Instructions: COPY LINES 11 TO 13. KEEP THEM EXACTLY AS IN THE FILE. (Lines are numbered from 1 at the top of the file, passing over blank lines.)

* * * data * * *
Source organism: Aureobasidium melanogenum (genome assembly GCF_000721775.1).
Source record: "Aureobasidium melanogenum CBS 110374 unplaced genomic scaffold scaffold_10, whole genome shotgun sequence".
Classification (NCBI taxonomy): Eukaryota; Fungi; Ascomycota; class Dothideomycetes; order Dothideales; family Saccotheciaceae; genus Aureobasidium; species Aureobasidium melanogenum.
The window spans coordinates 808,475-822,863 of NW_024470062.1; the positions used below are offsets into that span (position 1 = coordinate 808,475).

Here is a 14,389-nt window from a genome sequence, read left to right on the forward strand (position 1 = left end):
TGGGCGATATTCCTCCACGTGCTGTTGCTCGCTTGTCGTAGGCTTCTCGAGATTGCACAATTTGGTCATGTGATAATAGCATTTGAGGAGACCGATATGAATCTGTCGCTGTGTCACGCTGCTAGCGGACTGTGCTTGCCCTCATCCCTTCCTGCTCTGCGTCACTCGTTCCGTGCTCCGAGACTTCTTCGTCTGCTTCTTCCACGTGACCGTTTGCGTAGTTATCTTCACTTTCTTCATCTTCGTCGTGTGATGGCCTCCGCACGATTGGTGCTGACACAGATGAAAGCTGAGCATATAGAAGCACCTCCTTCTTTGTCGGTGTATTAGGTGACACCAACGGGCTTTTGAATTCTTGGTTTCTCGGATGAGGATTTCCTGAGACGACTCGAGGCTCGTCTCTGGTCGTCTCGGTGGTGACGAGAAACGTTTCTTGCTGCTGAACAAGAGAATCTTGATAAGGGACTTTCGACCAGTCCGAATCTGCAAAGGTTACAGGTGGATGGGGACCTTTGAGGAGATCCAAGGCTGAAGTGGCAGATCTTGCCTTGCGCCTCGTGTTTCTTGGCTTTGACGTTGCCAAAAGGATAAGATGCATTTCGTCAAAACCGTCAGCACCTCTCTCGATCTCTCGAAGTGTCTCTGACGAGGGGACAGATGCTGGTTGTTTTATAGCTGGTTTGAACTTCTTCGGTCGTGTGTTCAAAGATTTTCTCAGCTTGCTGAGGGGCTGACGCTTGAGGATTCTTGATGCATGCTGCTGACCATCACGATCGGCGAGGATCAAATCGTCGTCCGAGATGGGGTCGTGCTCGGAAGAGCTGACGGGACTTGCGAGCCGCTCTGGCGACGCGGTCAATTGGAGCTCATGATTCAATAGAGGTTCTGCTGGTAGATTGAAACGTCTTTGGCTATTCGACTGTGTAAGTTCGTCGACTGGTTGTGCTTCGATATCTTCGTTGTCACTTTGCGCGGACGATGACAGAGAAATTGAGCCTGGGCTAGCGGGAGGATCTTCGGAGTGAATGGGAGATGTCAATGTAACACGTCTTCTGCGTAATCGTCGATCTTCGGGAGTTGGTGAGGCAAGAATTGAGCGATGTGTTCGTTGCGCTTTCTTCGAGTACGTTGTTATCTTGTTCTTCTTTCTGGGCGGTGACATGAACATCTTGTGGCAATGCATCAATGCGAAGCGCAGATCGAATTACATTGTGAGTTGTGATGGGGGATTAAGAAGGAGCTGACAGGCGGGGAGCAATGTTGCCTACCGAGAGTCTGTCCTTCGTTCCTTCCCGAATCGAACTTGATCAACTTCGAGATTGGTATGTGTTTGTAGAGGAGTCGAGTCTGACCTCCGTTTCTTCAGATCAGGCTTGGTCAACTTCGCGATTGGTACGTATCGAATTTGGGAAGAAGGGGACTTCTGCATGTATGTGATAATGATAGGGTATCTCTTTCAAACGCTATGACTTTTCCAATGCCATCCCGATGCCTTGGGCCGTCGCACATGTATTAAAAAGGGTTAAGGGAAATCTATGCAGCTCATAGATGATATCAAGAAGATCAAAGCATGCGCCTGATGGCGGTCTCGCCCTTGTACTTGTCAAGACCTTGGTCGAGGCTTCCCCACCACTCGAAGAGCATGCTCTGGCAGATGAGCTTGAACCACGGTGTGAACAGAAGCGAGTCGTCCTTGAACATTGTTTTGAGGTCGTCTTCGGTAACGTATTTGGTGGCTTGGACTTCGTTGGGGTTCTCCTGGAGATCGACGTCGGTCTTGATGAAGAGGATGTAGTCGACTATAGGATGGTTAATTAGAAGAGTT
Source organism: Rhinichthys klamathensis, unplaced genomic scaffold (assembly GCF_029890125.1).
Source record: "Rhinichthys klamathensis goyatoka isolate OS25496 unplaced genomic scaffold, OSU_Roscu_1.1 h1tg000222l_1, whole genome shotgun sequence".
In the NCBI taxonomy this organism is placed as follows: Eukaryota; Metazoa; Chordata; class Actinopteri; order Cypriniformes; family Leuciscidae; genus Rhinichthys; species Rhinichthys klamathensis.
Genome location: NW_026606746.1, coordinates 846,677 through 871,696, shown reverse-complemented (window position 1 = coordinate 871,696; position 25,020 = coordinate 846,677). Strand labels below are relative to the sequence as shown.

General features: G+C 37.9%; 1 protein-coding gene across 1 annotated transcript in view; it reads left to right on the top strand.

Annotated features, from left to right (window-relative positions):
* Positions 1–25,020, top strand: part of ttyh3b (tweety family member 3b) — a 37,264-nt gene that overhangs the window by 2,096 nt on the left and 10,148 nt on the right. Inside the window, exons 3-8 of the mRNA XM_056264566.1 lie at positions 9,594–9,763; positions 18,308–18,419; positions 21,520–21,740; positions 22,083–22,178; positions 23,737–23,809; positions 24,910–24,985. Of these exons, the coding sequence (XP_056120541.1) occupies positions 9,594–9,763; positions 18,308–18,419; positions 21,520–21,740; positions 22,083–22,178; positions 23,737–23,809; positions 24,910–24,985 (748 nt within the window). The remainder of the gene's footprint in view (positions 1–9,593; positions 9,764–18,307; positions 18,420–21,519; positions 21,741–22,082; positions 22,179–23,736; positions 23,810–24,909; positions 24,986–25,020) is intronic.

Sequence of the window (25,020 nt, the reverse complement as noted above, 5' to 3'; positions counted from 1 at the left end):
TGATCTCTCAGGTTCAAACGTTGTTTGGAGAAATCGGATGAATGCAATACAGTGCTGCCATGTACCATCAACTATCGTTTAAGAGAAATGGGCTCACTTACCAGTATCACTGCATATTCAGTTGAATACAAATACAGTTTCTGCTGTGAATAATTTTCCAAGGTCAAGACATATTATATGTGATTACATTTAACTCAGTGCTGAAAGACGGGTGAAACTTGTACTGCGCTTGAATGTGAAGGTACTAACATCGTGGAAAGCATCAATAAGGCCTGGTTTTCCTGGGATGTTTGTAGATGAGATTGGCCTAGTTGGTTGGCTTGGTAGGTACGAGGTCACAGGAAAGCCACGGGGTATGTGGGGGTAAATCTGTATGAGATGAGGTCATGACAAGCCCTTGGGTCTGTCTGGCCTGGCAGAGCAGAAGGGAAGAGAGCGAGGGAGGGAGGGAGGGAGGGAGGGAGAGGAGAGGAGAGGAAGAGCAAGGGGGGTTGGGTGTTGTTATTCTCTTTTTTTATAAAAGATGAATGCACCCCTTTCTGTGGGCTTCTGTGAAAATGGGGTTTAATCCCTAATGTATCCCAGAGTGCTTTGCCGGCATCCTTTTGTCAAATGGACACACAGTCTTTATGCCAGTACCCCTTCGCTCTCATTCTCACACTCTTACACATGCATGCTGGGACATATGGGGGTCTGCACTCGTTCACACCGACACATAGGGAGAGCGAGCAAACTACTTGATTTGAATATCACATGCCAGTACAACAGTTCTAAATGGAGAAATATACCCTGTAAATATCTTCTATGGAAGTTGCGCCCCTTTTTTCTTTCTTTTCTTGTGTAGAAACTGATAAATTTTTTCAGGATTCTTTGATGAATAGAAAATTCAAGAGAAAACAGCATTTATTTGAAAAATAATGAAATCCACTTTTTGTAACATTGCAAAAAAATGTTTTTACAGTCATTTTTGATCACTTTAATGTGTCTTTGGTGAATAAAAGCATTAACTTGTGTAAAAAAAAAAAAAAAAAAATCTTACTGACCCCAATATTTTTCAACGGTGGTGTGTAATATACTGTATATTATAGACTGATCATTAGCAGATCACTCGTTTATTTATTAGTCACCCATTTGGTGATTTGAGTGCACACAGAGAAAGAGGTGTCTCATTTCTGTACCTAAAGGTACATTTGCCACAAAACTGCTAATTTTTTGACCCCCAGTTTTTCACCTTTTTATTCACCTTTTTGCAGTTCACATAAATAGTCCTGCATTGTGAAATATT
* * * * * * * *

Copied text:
General features: G+C 37.9%; 1 protein-coding gene across 1 annotated transcript in view; it reads left to right on the top strand.

Annotated features, from left to right (window-relative positions):
* Positions 1–25,020, top strand: part of ttyh3b (tweety family member 3b) — a 37,264-nt gene that overhangs the window by 2,096 nt on the left and 10,148 nt on the right. Inside the window, exons 3-8 of the mRNA XM_056264566.1 lie at positions 9,594–9,763; positions 18,308–18,419; positions 21,520–21,740; positions 22,083–22,178; positions 23,737–23,809; positions 24,910–24,985. Of these exons, the coding sequence (XP_056120541.1) occupies positions 9,594–9,763; positions 18,308–18,419; positions 21,520–21,740; positions 22,083–22,178; positions 23,737–23,809; positions 24,910–24,985 (748 nt within the window). The remainder of the gene's footprint in view (positions 1–9,593; positions 9,764–18,307; positions 18,420–21,519; positions 21,741–22,082; positions 22,179–23,736; positions 23,810–24,909; positions 24,986–25,020) is intronic.